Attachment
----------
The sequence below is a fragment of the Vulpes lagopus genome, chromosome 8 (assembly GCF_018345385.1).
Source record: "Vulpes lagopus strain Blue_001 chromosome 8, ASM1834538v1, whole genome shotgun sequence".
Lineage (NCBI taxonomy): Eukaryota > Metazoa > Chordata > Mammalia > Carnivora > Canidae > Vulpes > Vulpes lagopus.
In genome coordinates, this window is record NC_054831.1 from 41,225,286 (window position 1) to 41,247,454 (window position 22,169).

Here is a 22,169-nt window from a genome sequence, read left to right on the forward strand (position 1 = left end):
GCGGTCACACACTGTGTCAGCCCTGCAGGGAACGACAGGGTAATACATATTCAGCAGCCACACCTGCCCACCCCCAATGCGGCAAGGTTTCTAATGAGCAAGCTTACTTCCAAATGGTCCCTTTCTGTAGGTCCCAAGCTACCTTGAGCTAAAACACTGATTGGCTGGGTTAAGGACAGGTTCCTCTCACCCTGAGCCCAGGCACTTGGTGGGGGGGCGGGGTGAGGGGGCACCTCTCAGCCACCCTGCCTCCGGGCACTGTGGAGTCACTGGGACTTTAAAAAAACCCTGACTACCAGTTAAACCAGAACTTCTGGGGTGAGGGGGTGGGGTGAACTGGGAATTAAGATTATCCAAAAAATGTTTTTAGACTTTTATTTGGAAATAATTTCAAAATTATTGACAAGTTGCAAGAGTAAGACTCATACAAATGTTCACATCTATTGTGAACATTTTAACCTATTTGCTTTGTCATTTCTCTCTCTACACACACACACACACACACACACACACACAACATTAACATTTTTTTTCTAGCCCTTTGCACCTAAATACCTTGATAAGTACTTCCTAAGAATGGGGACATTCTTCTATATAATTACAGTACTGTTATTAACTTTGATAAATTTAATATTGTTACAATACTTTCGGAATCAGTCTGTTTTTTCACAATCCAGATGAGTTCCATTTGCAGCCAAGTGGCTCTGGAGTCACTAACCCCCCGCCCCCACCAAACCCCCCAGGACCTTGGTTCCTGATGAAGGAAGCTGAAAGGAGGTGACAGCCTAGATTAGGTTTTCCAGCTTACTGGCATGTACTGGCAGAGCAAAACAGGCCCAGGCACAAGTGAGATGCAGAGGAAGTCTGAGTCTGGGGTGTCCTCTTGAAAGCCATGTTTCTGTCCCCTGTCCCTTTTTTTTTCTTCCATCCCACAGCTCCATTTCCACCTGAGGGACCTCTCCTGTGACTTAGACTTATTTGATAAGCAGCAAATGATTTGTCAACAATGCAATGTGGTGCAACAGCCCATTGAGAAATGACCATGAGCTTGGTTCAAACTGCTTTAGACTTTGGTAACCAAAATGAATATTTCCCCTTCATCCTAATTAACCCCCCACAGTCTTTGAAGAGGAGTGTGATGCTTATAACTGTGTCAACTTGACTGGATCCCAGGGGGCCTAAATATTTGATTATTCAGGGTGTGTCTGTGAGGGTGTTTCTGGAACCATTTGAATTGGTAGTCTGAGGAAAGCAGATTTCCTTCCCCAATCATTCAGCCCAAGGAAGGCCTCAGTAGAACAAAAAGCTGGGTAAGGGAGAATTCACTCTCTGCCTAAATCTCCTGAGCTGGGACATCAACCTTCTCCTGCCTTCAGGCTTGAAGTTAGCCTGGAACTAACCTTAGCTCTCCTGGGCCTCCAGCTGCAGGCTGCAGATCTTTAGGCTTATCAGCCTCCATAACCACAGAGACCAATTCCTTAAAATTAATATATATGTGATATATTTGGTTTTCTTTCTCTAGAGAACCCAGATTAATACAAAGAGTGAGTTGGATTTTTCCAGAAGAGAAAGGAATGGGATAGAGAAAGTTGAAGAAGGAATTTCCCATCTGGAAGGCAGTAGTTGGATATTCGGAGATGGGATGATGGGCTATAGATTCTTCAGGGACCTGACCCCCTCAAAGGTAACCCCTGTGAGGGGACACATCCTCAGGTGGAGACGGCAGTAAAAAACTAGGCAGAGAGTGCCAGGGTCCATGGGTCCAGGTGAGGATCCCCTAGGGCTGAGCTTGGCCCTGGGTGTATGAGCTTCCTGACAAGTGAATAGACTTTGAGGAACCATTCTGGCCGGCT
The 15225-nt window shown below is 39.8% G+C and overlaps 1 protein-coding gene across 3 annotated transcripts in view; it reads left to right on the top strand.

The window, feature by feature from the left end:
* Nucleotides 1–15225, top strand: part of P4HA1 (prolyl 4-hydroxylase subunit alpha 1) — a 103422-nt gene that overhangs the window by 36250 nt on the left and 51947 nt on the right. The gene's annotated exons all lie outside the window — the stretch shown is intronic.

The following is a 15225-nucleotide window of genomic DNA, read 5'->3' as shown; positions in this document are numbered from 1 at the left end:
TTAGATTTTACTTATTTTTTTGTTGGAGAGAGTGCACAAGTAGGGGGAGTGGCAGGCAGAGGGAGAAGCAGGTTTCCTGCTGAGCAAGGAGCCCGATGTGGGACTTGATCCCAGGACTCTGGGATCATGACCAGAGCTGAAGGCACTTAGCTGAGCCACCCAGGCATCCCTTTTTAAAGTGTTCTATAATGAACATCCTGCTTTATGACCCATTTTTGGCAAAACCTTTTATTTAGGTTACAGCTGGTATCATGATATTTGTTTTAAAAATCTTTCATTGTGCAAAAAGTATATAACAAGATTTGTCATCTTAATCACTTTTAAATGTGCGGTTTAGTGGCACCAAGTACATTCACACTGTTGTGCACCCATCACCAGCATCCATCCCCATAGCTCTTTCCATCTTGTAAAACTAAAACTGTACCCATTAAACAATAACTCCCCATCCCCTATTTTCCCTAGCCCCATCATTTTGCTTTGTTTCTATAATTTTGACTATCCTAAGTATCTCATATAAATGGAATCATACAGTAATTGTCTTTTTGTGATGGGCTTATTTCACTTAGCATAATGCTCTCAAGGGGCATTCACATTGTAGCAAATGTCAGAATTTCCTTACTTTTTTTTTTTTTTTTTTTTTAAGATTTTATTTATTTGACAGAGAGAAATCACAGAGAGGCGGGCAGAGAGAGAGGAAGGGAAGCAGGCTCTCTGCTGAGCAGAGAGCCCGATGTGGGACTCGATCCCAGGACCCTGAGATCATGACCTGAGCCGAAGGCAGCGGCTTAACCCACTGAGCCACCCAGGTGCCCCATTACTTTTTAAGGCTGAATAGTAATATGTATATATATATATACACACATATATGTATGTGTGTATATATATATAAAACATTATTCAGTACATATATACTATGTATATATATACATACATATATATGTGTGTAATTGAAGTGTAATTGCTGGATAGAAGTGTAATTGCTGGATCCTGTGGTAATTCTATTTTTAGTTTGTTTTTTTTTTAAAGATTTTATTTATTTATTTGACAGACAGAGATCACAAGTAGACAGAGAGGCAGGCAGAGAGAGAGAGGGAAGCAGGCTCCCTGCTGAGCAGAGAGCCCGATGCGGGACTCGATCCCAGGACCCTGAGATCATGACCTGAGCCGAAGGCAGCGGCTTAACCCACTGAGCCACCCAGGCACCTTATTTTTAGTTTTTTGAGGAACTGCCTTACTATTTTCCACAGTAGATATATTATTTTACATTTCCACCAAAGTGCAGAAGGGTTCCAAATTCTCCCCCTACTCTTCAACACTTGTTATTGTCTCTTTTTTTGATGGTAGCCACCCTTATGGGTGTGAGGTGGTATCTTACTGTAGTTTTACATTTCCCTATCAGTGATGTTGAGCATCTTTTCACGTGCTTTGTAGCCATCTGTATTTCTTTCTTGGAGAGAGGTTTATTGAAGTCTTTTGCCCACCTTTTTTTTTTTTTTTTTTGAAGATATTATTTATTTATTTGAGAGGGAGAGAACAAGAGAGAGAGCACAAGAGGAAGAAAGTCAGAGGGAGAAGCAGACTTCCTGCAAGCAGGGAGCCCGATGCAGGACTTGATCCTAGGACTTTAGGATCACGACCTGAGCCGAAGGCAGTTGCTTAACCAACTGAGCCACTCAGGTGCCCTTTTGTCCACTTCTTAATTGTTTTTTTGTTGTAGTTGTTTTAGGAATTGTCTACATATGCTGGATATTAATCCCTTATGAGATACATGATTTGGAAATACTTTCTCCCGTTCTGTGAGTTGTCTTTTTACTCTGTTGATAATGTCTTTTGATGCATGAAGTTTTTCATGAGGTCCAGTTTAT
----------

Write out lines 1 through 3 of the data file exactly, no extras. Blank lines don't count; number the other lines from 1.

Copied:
The sequence below is a fragment of the Vulpes lagopus genome, chromosome 8 (assembly GCF_018345385.1).
Source record: "Vulpes lagopus strain Blue_001 chromosome 8, ASM1834538v1, whole genome shotgun sequence".
Lineage (NCBI taxonomy): Eukaryota > Metazoa > Chordata > Mammalia > Carnivora > Canidae > Vulpes > Vulpes lagopus.